Monday, April 18, 2016


Monday is Closing Time as we delve into the world of the ninth inning and the closers who work in that frame.  Let's get right to all the latest.

-It took all of two weeks for the Oakland A's to realize that Sean Doolittle is not cut out to be the team's closer due to reduced velocity and the loss of bite on his pitches after enduring shoulder problems throughout the 2015 season.  Prior to the shoulder going bad a year ago, Doolittle was one of the more dominant relievers in baseball as he pitched to a 2.73 ERA in 2014 with a sky-high 12.78 K/9.  Doolittle would take hold of the closer role midway through the season and he was so dominant that it appeared he would be set for years as a top tier closer.  Well Doolittle opened camp with shoulder trouble in 2015 and after a DL stint that went through most of the season, was clearly not his old self when he returned.  After a full offseason of rest, Doolittle quickly showed how hittable his current version was as his ERA going into Monday's games was as horrific 6.35.  The fact of the matter is that Doolittle was not fooling anyone and his K Rate sank all the way to a mediocre 7.94.  As a result home runs began flying out on Doolittle and the A's thus had no choice but to pull the plug on him as the closer in favor or free agent signee RHP Ryan Madson.  A former All-Star closer himself who underwent Tommy John surgery, Madson fought a long way back to respectability himself.  After a terrific 2.13 ERA in setup with the Kansas City Royals in 2015, Madson inked a deal with the A's last winter where he would pitch in setup.  We did say this though the day Madson signed:  "Interesting move for Madson who clearly still has his stuff after Tommy John surgery a few years ago.  He has a chance to emerge in the ninth inning given the shaky health status of A's closer Sean Doolittle."  That proved to be very accurate as Madson has now converted three saves and while not officially tabbed, it clearly the guy now for Oakland.  As far as Doolittle is concerned, he is pretty much garbage right now and should be released.  Sometimes these changes happen that fast.

-It was another putrid outing for Cincinnati Reds closer J.J. Hoover on Saturday as he gave up 2 runs on 2 hits and a walk while barely collecting the save.  Hoover's ERA is now an unsightly 17.18 but manager Bryan Price gave him a public vote of confidence Sunday.  We said from the beginning Hoover was a risk as his mediocre K rate is a terrible match in the ninth inning.  The problem Price has is that no one else has stepped up as a viable alternative.  Jumbo Diaz was looking like a possible option but he just got gone giving up 2 runs in his last outing to raise his ERA to 4.26 and his WHIP to 1.58.  Tony Cingrani has a good arm but his control is bad and he was destroyed for pretty much the entire 2015 season.  So Hoover will get another chance to save himself but this bullpen already looks like the biggest mess in all of baseball.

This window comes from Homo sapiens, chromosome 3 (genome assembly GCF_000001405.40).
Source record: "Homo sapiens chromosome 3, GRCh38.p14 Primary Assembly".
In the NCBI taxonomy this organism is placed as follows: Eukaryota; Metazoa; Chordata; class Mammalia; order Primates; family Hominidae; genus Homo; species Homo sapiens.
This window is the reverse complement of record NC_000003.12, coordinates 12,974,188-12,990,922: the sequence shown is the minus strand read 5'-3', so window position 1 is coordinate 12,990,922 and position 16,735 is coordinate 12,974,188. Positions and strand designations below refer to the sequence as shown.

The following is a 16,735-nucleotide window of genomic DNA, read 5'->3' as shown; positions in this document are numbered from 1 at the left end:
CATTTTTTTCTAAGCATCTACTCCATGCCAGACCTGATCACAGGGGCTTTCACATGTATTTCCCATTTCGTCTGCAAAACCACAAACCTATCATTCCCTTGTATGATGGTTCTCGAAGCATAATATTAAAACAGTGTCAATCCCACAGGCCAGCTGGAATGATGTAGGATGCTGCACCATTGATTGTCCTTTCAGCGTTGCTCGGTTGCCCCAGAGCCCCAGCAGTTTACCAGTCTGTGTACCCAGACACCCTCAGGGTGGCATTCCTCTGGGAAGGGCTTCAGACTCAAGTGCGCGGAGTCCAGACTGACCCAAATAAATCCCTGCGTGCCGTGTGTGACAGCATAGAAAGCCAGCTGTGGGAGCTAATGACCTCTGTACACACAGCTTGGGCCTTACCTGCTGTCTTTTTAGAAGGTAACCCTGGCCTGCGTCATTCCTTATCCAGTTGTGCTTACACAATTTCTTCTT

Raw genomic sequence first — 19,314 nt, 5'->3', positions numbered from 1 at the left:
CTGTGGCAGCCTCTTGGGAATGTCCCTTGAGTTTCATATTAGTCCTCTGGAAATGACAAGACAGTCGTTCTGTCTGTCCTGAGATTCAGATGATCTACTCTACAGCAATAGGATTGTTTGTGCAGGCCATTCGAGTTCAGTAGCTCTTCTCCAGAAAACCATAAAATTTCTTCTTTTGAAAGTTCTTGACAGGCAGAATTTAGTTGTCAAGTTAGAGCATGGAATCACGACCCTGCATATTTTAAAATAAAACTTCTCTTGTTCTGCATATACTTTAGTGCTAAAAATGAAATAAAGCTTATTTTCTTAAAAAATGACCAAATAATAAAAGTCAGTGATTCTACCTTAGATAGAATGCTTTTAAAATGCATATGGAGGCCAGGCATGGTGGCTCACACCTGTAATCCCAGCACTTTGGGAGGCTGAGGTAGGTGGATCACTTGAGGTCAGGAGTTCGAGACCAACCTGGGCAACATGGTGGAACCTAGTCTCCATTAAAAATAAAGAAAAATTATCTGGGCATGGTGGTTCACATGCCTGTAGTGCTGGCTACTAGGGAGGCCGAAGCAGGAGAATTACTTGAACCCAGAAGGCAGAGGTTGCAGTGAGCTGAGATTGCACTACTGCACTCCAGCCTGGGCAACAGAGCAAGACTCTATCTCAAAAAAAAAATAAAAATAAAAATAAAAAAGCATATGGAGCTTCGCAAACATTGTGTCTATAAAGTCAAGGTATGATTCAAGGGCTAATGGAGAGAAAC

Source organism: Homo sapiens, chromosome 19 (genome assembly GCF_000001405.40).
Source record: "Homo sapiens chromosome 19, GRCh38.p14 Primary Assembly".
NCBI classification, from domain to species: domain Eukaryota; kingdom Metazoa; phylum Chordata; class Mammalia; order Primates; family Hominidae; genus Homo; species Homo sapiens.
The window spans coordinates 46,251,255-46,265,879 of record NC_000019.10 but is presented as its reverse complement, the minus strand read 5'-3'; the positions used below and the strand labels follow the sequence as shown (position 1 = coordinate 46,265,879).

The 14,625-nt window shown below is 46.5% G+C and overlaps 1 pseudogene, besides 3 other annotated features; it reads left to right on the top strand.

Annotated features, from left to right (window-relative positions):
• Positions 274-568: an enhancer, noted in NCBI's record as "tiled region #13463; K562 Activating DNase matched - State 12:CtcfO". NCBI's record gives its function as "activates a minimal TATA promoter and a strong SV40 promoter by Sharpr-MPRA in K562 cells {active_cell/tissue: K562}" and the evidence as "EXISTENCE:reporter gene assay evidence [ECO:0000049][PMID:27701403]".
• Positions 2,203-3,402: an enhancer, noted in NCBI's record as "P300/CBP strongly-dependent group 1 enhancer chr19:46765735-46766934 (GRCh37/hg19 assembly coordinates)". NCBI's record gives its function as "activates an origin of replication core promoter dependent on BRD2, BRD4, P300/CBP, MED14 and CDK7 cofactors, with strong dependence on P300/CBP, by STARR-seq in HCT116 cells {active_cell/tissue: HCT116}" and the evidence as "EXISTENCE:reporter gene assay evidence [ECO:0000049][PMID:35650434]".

-With Jason Grilli gagging away another save chance on Sunday, Arodys Vizacino should now be the slam-dunk guy every time out in the ninth inning for the Atlanta Braves.  Vizcaino has a big arm that could work nicely in the ninth inning and he needs to be added if he is somehow available.

-It has been a rough start to the season for Washington Nationals closer Jonathan Papelbon but his 4.76 ERA and blown save Sunday have not really hurt the team in their tremendous start.  While it has become easy to jump on the "Papelbon is washed up" bandwagon the last few years, the fact of the matter is that the guy has been tremendous during that span despite losing mileage on his fastball.  However now at the age of 35 and with a K rate that has sunk to a very poor 6.35 so far this season, there is at least some cause for concern here.  Papelbon has seen his K/9 drop in each of the last three years but he had gotten by on his good offspeed stuff.  However the margin of error is growing more tedious as Papelbon is losing even more velocity and so we at least have to be aware of what is in front of him.  Shawn Kelly is around and his historically high K rate has always made him look like a potential stopper.  However Kelly has tossed away too many closing chances to count in the past and his horrible control is not a good fir there.  Yusmeiro Petit is another veteran name who can strike guys out but he is more of a long man.  Papelbon will get a long leash given his name and history but we need to watch this. 


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